‘Libya Surprise’Could Be a Death Knell for Romney
Romney’s attempt to exploit the violent anti-U.S. demonstrations in Egypt and Libya to portray Obama as soft on America’s enemies backfired almost immediately, when it became clear the statement from the U.S. Embassy in Cairo he had cited was issued before the demonstrations began. Overnight, the tragic news came that Chris Stevens, the U.S. Ambassador to Libya, and three other U.S. officials were killed while trying to flee the besieged U.S. consulate in Benghazi. But still the Mittster didn’t quit seeking to gain political advantage. Speaking in Florida this morning, he repeated the charge that the Obama Administration was failing to stand up for things Americans hold dear, such as freedom of speech. The White House was “standing in apology for our values” and following a “terrible course,” Romney said.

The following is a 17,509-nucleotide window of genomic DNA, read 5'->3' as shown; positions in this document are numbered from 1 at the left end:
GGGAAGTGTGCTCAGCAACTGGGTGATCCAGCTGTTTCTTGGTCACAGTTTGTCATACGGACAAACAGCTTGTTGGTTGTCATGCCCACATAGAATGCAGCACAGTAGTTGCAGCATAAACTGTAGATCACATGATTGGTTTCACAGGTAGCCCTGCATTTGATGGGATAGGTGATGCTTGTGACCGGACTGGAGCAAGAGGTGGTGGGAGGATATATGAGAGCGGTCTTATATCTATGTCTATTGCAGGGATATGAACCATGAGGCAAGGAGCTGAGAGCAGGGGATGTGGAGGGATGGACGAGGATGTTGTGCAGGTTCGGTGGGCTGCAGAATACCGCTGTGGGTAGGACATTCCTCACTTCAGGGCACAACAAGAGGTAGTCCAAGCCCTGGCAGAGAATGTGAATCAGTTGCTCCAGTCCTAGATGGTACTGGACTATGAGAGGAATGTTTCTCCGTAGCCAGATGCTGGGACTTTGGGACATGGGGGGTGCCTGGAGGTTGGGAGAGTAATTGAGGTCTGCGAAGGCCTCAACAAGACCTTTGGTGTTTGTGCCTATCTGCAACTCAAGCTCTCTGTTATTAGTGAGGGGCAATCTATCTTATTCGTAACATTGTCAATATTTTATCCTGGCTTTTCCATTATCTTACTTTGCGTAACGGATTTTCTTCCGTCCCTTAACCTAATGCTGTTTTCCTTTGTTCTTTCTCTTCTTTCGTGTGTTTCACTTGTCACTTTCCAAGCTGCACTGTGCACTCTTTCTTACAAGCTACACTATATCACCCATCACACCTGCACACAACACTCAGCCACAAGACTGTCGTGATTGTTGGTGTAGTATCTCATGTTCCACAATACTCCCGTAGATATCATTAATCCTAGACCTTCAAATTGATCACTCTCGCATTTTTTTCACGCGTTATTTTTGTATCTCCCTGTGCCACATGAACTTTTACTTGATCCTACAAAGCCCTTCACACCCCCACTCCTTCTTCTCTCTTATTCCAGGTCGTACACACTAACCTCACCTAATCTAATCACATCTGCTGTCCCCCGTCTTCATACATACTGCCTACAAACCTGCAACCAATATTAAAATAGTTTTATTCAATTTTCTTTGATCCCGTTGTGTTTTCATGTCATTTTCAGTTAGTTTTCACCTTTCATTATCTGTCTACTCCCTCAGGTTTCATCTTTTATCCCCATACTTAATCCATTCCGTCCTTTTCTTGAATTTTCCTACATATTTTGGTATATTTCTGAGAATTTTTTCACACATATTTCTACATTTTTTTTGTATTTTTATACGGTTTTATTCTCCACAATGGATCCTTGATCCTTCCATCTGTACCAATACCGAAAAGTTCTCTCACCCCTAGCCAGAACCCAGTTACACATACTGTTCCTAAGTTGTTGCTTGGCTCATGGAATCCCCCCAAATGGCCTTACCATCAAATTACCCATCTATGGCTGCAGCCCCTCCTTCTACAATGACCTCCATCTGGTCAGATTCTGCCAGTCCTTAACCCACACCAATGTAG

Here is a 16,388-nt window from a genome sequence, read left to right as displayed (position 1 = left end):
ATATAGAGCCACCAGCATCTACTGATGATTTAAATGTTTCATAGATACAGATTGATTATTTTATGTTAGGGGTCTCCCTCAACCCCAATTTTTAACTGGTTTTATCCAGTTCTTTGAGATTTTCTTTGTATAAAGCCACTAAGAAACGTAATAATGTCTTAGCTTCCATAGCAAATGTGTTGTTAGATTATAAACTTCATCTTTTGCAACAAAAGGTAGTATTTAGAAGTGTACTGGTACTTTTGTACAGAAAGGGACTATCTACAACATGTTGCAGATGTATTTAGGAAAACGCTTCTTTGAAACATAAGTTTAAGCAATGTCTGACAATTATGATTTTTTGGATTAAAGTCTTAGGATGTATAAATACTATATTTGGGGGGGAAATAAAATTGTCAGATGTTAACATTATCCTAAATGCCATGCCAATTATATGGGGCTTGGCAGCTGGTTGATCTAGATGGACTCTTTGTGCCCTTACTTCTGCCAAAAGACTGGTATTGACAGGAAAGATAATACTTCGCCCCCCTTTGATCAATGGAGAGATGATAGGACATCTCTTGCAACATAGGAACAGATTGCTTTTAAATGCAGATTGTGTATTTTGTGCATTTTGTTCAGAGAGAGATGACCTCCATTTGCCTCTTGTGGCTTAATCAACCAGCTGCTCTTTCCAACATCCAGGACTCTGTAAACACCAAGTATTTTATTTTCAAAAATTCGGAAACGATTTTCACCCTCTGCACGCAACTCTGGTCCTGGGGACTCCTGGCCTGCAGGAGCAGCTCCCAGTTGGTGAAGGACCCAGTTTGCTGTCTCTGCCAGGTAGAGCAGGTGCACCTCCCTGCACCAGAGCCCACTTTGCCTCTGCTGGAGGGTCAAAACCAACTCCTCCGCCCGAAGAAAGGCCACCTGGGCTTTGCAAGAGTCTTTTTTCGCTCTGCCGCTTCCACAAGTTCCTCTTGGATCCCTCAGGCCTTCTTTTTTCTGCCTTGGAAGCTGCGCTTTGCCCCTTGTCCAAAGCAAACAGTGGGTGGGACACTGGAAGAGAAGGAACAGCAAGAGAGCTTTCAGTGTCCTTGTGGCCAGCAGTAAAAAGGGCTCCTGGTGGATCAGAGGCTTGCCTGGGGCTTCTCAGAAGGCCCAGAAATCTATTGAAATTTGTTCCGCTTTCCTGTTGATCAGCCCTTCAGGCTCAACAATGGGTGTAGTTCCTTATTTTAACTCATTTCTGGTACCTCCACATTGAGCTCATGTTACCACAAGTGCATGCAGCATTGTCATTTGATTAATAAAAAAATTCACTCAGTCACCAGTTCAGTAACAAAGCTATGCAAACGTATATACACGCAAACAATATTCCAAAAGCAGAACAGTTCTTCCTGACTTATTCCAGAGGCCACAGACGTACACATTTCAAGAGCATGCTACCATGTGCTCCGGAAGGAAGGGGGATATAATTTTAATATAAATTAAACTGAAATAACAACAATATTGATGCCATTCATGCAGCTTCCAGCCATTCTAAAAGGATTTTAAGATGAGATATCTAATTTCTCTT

The reaction to Romney’s desperate gambit has been almost universally negative. About the only people who are sticking up for him today are Jim DeMint, the Tea Party senator from South Carolina, and Bill Kristol, the editor of the Weekly Standard. Even Romney’s running mate, Paul Ryan, failed to echo his line of attack. Speaking in Wisconsin, Ryan described the killings in Libya as “pretty disturbing,” but he didn’t criticize Obama, and he said it was “a time for healing.”
There will be plenty of time to discuss the rights and wrongs. But before getting into all that, I thought it might be worth setting down how the past twenty-four hours unfolded. With events taking place in three countries, on two continents, there has been a lot of confusion about who said what when. Here’s a quick timeline I put together from the Web. As far as I can see, Romney doesn’t come out of it looking any better. But it does indicate that his attacks initially caused some concern in the White House—enough concern for the Administration to try and distance itself from its loyal servants in Cairo.